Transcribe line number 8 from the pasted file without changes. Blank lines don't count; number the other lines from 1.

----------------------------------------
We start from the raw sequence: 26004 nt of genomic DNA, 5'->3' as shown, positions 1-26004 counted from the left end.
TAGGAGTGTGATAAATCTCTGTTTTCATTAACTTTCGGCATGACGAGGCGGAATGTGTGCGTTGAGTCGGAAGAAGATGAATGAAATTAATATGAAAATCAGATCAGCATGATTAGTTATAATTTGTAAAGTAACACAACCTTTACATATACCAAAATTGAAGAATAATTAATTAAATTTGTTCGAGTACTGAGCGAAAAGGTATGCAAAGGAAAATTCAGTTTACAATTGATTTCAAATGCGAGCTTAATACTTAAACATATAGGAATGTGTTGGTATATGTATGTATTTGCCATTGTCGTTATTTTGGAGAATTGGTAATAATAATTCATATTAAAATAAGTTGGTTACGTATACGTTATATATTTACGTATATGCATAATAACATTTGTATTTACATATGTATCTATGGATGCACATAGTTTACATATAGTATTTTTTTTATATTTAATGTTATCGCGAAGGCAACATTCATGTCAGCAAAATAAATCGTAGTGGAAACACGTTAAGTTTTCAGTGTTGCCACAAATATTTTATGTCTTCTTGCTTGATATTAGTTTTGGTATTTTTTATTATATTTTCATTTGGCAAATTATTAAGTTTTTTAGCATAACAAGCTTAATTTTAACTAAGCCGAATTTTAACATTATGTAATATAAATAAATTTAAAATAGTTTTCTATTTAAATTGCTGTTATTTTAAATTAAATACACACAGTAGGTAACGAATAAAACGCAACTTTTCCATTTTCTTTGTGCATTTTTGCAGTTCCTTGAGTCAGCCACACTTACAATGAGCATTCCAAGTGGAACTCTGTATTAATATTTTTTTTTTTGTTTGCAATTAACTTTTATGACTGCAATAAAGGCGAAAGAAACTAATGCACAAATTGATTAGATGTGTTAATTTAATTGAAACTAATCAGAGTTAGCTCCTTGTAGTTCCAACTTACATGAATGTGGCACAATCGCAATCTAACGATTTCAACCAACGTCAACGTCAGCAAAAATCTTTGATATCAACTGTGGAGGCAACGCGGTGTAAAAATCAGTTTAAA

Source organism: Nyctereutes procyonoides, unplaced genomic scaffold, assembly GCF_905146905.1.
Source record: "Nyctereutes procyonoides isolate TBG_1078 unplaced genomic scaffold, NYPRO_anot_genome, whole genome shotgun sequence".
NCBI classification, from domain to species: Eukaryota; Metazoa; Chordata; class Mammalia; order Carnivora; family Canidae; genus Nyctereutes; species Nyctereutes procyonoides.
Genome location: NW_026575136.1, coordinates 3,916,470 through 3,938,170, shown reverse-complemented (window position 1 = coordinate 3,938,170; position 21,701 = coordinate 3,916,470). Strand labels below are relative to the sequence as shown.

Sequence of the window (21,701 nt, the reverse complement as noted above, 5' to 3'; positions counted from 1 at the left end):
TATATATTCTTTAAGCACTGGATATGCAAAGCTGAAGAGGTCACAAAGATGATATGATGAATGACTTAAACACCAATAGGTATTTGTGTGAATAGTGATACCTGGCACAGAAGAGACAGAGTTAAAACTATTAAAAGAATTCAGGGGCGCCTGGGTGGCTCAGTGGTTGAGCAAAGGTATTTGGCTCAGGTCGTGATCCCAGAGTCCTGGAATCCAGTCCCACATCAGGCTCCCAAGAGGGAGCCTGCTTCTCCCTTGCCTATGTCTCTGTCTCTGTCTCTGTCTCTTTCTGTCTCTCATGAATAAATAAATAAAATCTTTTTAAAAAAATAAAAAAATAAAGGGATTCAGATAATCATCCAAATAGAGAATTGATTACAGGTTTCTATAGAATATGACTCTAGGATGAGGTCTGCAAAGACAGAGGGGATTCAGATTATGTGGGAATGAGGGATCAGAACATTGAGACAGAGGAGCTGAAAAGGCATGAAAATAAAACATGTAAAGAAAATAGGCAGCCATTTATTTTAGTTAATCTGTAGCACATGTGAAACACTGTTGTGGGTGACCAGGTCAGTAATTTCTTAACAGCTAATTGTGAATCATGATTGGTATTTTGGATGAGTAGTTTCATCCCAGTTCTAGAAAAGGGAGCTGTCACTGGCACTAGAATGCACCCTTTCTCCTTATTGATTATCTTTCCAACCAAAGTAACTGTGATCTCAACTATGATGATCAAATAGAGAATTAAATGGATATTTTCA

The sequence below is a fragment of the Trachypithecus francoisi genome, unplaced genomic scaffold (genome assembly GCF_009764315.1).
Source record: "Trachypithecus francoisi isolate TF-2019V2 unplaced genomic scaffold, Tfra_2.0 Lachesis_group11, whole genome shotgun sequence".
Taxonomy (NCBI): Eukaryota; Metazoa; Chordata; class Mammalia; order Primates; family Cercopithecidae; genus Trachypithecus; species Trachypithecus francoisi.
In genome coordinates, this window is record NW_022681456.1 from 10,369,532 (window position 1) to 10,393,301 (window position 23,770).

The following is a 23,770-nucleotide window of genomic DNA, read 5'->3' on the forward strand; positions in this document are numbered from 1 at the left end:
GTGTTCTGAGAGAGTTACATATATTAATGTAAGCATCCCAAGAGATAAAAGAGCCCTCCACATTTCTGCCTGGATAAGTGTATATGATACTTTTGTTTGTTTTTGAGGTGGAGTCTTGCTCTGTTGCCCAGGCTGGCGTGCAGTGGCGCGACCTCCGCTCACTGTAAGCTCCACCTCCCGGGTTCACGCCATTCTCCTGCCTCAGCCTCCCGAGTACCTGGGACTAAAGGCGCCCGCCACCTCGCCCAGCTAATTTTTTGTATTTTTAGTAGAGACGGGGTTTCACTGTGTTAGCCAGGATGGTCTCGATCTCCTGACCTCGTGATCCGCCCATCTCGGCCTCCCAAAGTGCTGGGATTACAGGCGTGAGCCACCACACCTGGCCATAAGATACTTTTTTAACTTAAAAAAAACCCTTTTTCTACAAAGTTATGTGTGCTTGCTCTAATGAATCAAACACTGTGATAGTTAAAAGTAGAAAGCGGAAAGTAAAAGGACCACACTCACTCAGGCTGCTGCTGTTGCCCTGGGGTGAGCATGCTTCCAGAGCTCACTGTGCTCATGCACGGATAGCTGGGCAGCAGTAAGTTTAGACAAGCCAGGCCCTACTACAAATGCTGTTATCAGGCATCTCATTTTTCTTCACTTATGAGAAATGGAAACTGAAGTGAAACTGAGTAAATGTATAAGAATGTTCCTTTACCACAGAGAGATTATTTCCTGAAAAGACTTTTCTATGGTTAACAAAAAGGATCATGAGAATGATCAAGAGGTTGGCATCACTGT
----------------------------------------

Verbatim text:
TATATATTCTTTAAGCACTGGATATGCAAAGCTGAAGAGGTCACAAAGATGATATGATGAATGACTTAAACACCAATAGGTATTTGTGTGAATAGTGATACCTGGCACAGAAGAGACAGAGTTAAAACTATTAAAAGAATTCAGGGGCGCCTGGGTGGCTCAGTGGTTGAGCAAAGGTATTTGGCTCAGGTCGTGATCCCAGAGTCCTGGAATCCAGTCCCACATCAGGCTCCCAAGAGGGAGCCTGCTTCTCCCTTGCCTATGTCTCTGTCTCTGTCTCTGTCTCTTTCTGTCTCTCATGAATAAATAAATAAAATCTTTTTAAAAAAATAAAAAAATAAAGGGATTCAGATAATCATCCAAATAGAGAATTGATTACAGGTTTCTATAGAATATGACTCTAGGATGAGGTCTGCAAAGACAGAGGGGATTCAGATTATGTGGGAATGAGGGATCAGAACATTGAGACAGAGGAGCTGAAAAGGCATGAAAATAAAACATGTAAAGAAAATAGGCAGCCATTTATTTTAGTTAATCTGTAGCACATGTGAAACACTGTTGTGGGTGACCAGGTCAGTAATTTCTTAACAGCTAATTGTGAATCATGATTGGTATTTTGGATGAGTAGTTTCATCCCAGTTCTAGAAAAGGGAGCTGTCACTGGCACTAGAATGCACCCTTTCTCCTTATTGATTATCTTTCCAACCAAAGTAACTGTGATCTCAACTATGATGATCAAATAGAGAATTAAATGGATATTTTCA